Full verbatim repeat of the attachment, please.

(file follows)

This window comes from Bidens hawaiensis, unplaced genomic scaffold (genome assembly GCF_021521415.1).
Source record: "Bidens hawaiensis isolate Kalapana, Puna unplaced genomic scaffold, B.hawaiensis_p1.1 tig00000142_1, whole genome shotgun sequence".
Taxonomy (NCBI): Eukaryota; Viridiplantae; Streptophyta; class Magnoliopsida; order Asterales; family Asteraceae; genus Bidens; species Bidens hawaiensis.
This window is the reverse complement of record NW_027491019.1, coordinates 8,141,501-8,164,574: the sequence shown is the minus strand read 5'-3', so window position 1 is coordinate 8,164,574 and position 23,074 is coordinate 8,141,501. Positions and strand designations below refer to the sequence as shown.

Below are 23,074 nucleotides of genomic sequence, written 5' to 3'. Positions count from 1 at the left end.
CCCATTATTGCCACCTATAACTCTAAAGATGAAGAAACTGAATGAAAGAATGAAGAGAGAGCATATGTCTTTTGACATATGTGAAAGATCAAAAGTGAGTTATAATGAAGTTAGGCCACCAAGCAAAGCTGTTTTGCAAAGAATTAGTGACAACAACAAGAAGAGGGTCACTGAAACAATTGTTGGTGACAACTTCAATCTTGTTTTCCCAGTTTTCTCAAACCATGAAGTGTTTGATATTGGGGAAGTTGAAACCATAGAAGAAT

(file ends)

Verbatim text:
This window comes from Bidens hawaiensis, unplaced genomic scaffold (genome assembly GCF_021521415.1).
Source record: "Bidens hawaiensis isolate Kalapana, Puna unplaced genomic scaffold, B.hawaiensis_p1.1 tig00000142_1, whole genome shotgun sequence".
Taxonomy (NCBI): Eukaryota; Viridiplantae; Streptophyta; class Magnoliopsida; order Asterales; family Asteraceae; genus Bidens; species Bidens hawaiensis.
This window is the reverse complement of record NW_027491019.1, coordinates 8,141,501-8,164,574: the sequence shown is the minus strand read 5'-3', so window position 1 is coordinate 8,164,574 and position 23,074 is coordinate 8,141,501. Positions and strand designations below refer to the sequence as shown.

Below are 23,074 nucleotides of genomic sequence, written 5' to 3'. Positions count from 1 at the left end.
CCCATTATTGCCACCTATAACTCTAAAGATGAAGAAACTGAATGAAAGAATGAAGAGAGAGCATATGTCTTTTGACATATGTGAAAGATCAAAAGTGAGTTATAATGAAGTTAGGCCACCAAGCAAAGCTGTTTTGCAAAGAATTAGTGACAACAACAAGAAGAGGGTCACTGAAACAATTGTTGGTGACAACTTCAATCTTGTTTTCCCAGTTTTCTCAAACCATGAAGTGTTTGATATTGGGGAAGTTGAAACCATAGAAGAAT